Third row: 'Supper at Emmaus' (1601) by Caravaggio (1571 - 1610). The Supper at Emmaus is a post-Resurrection appearance of Jesus described in the Gospel of Luke 24: 13 - 35. Jesus appeared to Cleopas and one other disciple as they walked to Emmaus. At first "their eyes were holden" so that they could not recognize Him - this is the Meeting at Emmaus. Later, while having supper at Emmaus, "their eyes were opened" and they recognize the divine Wayfarer. When he was at the table with them, he took bread, gave thanks, broke it and began to give it to them. Then their eyes were opened and they recognized him, and he disappeared from their sight. They asked each other, "Were not our hearts burning within us while he talked with us on the road and opened the Scriptures to us ?" (Luke 24: 30 - 32). It does not say in this passage that Jesus disappeared, but rather, that He disappeared from their sight; Jesus was still there under the appearance of the bread. The sun, though appearing to leave us, never really goes away. It is not a new sun each morning, but a perpetual re-presentation of the same sun. On the entire walk from Jerusalem, Jesus had explained the Scriptures, but they still did not recognize Him from Scripture alone. But, in one instant, in His Eucharistic Presence, as the guest becomes the host, their eyes were opened and they saw who He was. On the day that Our Lord rose from the dead and conquered death, He said Mass. Jesus, the High Priest, opened the Scriptures on the Road to Emmaus, and when they went inside, He blessed the bread and wine. That night, He instituted the sacrament of Confession. He gives His apostles the authority to forgive sins. The two foremost roles of the priesthood from now until the end of time: offer sacrifice and forgive sins.
Fourth row: 'Eucharist in Fruit Wreath' (1648) by Jan Davidszoon de Heem (1606 - 1684). The chalice (of gold, silver and precious jewels) and the luminous Host offer Salvation, and are surrounded by a superfluity of wheat and grapes of different varieties. Rare fruit of all kinds, large plums, peaches, cherries, oranges, lemons, and others in state of ripeness together with hanging garlands, individual blooms, leaves and tendrils are all delicately painted as decoration and adornment. Jesus often used fruit (e.g., 'The Fig Tree Withers', Matthew 21: 18 - 22) as an analogy to help us understand that our actions reveal our hearts just as fruit identifies a tree. When Ian sings "Lift me as you say my name" on All Ablaze, he is referring to the motion of the priest in raising the host (My Lord and My God) and chalice (My Jesus, Mercy) during Consecration.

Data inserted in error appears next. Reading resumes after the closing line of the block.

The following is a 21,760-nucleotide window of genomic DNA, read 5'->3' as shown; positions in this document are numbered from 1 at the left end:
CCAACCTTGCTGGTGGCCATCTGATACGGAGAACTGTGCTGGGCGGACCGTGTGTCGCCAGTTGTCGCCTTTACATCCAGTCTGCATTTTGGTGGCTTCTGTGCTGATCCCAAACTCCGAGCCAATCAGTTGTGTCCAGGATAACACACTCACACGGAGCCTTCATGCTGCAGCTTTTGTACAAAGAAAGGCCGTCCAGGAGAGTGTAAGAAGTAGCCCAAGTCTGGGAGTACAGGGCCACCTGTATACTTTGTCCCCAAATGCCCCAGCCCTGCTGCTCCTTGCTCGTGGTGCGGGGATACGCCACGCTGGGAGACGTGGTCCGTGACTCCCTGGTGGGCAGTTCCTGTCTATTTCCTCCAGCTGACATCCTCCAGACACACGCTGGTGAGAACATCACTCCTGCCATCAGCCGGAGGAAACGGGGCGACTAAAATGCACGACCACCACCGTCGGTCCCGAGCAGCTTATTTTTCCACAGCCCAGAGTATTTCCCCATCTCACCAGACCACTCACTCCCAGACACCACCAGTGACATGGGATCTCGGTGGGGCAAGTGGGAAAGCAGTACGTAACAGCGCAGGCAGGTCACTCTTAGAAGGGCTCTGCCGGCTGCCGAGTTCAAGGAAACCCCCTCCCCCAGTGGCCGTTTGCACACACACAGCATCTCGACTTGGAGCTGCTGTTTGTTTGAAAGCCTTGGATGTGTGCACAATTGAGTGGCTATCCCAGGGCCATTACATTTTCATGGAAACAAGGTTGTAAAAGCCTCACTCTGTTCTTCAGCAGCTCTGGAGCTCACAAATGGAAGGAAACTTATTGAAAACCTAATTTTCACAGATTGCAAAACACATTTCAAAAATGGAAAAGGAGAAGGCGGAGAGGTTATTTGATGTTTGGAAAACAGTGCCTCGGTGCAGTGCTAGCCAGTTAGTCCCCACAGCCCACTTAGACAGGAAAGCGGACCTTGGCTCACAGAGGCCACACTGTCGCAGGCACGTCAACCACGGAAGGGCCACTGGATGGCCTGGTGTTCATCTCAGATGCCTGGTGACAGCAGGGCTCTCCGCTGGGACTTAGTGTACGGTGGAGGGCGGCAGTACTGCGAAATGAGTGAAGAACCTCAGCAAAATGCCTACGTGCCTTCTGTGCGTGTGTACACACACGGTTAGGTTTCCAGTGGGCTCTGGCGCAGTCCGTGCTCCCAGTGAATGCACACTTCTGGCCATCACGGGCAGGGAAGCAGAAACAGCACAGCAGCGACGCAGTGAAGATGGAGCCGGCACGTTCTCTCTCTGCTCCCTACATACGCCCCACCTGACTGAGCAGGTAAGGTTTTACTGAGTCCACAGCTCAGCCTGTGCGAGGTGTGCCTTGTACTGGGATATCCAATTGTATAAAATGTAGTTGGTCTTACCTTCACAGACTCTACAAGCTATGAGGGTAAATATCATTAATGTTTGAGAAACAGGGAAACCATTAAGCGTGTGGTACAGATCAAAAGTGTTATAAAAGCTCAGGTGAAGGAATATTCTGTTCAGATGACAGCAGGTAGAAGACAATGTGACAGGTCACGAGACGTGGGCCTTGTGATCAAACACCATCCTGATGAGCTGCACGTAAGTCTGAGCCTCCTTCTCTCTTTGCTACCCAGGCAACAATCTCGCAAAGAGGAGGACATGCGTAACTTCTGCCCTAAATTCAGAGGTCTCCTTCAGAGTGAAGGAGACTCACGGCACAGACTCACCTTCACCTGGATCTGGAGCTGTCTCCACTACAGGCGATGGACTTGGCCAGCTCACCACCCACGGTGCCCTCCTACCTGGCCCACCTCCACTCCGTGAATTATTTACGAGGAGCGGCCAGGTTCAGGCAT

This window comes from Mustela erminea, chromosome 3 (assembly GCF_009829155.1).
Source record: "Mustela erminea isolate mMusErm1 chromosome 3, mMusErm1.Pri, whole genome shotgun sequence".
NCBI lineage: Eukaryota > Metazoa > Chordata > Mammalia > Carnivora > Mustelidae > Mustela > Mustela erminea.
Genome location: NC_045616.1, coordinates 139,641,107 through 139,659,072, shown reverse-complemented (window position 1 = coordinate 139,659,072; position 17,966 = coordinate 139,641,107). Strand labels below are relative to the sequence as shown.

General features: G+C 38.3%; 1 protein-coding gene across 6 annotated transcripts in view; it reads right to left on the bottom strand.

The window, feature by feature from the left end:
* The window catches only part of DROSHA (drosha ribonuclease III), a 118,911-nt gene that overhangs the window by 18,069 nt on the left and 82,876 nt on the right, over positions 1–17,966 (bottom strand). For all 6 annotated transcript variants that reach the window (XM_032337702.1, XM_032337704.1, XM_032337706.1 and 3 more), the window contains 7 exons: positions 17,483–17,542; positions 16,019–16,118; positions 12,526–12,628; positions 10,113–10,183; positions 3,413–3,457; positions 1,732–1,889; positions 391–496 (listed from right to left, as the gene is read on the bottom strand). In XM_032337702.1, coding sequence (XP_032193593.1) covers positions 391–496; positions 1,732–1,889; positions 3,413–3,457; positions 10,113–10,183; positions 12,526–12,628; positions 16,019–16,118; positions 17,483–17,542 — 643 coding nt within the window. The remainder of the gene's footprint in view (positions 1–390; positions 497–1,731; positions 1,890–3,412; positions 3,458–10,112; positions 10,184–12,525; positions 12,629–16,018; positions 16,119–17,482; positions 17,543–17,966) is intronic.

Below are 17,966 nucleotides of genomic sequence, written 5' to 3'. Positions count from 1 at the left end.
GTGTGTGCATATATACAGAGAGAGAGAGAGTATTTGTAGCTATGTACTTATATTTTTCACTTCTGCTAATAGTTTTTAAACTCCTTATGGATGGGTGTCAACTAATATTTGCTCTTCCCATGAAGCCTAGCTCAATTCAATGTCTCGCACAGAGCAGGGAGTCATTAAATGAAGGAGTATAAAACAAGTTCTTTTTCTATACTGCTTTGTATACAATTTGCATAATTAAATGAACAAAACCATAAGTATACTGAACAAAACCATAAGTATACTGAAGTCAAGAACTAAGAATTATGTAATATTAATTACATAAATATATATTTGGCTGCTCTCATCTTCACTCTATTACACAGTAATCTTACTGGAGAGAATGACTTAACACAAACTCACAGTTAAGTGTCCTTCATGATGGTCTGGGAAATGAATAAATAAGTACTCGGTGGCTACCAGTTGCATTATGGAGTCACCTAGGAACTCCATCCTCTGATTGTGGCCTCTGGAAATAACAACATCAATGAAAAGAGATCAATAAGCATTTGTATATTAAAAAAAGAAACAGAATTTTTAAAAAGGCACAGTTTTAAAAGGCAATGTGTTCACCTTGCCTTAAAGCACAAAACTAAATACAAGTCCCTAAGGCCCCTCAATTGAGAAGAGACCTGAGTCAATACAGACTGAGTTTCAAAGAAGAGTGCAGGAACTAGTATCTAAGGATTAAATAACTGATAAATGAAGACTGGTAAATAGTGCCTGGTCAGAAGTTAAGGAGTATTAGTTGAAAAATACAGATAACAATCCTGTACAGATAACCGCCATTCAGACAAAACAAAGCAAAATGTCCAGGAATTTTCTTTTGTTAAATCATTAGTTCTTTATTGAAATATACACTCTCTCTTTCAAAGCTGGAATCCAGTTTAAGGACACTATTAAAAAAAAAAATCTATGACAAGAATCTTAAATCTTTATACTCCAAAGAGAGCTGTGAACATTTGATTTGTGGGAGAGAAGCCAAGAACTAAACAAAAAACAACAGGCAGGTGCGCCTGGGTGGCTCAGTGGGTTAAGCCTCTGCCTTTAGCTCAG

Fifth row: Passion fruit and cross section.
Bottom: The open bloom of a passionfruit flower, the national flower of Paraguay.

Two music videos were produced for She Bangs The Drums. The first was composed of video footage of the band recording in a studio in January 1989, where they are shown goofing around in slow motion, with Squire's artwork in the background. The second video featured clips from the Roses' Blackpool Empress Ballroom gig on 12th August 1989.

Modal analysis (by Steve Davidson):

Chords for the verse are E major and D major. The tonal centre here is the E major chord. The chords come from the Key of E Mixolydian. Here are the notes:

E Mixolydian scale (E F# G# A B C# D E)

For the chorus the chords are A major, D major and E major. The tonal centre shifts towards the A chord so we have a modal change to A Ionian. Here are the notes:

A Ionian scale (A B C# D E F# G# A)

Again, note that both E mixolydian and A Ionian modes have the same notes. It's just another case of the tonal centre shifting to a different chord which dictates the mood or mode of the song.

For the bridge section the chords switch between A major and E major while the main riff is played back and forth 4 times. The emphasis is still on the A major chord, so we are still in A Ionian mode. For the guitar solo the emphasis shifts again back to the E major chord as the song goes between the E major and D major chords (Basically repeating the verse structure). So we're back to E mixolydian again. When the chorus comes back in again, the tonal centre returns to the A major chord. So it's back to A Ionian mode until the end of the song.

 

She Bangs The Drums front and back cover artwork. This is a detail from the bottom-right of 'Sugar', rotated: "That was a detail of a larger picture that was also used later on 'I Wanna Be Adored'. We just honed in on one section of it. We were running out of time, and I didn't have time to work on it properly." (John Squire speaking to Select magazine, November 1997).